Content in the Kingdom of God
Homily 218 – Second Sunday after Pentecost
Holy Transfiguration Orthodox Church, Ames, Iowa
July 10, 2016
In the Name of the Father, and of the Son, and of the Holy Spirit, One God.
This passage may be one of the most important passages in the most important sermon ever preached. It is part of the Sermon on the Mount – the only sermon given by our Lord that we have recorded.
It addressed the most critical issue we face today. What do we pursue?
Do we pursue the things that the world pursues? That the people around us pursue?
Or, as followers of Christ, are we out for something different? Something unique?
In a college town, this question may be more difficult to answer than in some places. Students see their goal as obtaining a degree, pursuing a career.
Perhaps we should consider something different. Perhaps the goal is not a degree, but learning. Perhaps our time here is not about pursuing a career, but pursuing, enabling ourselves, to become a viable, vital part of God’s Kingdom.
When we read the words of our Savior, it is plain to see. We pursue, we seek first, “the Kingdom of God, and his righteousness.”
Beloved, God truly doesn’t care about our role in society, or our status in the world. He cares about our communion, our common union, with Him.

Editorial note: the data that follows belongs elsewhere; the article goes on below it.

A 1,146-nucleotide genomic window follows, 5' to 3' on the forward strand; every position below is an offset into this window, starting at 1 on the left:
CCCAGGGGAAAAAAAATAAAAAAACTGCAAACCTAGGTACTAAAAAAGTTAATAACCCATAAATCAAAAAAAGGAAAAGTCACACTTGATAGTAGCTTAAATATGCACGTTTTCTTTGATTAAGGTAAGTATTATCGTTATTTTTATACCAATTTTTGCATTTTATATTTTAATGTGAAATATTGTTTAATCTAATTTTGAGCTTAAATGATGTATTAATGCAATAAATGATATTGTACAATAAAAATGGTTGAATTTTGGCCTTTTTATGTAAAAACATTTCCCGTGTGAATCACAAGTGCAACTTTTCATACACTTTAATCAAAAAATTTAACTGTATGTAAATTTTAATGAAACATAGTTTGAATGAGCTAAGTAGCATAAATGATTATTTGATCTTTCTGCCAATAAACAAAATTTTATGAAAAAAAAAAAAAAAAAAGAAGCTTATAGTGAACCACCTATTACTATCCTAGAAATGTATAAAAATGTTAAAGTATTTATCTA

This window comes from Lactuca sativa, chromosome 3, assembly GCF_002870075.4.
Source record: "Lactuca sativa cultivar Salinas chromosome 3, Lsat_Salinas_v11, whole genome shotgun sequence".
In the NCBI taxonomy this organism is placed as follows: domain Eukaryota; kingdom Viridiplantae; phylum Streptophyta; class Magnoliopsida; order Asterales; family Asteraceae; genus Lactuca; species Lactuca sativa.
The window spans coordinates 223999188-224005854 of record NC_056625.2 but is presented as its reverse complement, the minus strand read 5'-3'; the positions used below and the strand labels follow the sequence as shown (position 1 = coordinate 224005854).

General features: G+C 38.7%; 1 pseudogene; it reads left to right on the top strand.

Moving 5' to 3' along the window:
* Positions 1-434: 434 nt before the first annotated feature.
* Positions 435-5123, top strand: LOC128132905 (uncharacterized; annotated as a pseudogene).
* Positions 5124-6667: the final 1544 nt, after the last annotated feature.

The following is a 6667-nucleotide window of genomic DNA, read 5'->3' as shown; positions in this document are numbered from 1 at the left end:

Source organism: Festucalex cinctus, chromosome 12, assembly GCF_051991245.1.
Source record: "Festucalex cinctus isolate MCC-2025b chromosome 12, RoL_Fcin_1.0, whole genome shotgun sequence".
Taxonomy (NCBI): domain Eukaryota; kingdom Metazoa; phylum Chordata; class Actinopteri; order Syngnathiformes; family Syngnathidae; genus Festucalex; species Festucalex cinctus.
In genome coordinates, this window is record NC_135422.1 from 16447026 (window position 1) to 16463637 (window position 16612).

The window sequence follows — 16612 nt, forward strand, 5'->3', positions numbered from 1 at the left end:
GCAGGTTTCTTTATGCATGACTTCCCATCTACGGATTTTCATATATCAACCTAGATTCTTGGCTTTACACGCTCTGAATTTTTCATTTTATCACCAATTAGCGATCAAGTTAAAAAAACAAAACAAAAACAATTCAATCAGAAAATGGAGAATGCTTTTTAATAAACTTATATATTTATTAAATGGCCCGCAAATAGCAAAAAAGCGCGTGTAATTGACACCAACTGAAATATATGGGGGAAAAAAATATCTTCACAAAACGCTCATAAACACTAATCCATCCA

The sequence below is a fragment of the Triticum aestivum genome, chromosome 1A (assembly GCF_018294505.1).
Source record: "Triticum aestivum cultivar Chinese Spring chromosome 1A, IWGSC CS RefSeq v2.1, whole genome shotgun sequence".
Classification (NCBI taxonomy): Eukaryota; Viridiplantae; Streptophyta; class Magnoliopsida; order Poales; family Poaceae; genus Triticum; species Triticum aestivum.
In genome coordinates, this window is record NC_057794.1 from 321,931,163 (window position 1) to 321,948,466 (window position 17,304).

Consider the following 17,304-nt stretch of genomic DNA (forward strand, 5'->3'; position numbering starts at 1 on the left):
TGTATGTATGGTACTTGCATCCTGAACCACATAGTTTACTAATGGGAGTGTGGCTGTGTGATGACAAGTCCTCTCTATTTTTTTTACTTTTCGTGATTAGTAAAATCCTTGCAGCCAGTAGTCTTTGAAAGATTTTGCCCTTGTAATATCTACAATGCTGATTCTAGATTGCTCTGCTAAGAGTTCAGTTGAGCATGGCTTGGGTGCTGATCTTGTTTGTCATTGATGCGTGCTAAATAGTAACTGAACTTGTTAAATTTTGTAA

The Apostles, as the scriptures tell us in many places, were not learned men. They were subsistence fishermen.
Jesus didn’t offer a path of ease and wealth and earthly recognition. And, Christ used their background to turn them from subsistence fishermen, to fishers of men.
I had a conversation many years ago with my godfather. I was lamenting to him that I felt unsatisfied in my work, as I was, in essence, helping rich people avoid paying taxes.
Like many people in Memphis, my godfather worked for Federal Express. And he looked at me and said, “My job is to help people get their packages tomorrow, instead of the day after tomorrow.”
When Christ was crucified, the Apostles returned to fishing. There is an implication that even during the years of Christ’s earthly ministry, they did some fishing every now and then.
St. Paul, when the people didn’t provide for his needs, was a tentmaker.
I am so blessed – and we are so blessed – because I have a job that enables me to serve much as St. Paul served.
There may come a time when the needs of the community demand a full-time servant, and it will be incumbent on the community to support that servant, and his family.
Thankfully, that time isn’t now – we can focus our attention on spreading the message of our presence, the Gospel, and making disciples.
There is another aspect of this message as well. It is learning to be content with what we have.
That is a learned skill – and one that I struggle with. Intensely.
It is hard – very hard – to deny ourselves concerning the things that we see and want, particularly when the world – our society – our nation – is motivated by increasing that desire and want in us.
We are bombarded by messages that appeal to everything but the holiness within us. Our vanity, our sloth, our greed.
The message of Christianity, made explicit by St. Paul, is to learn to be content with what you have.
As Kris Kristofferson wrote, and Janice Joplin sang, (I don’t often quote Kristofferson in a Homily) freedom is just another word for nothing left to lose. Meaning, the less you have, and the less you want, the more free you become.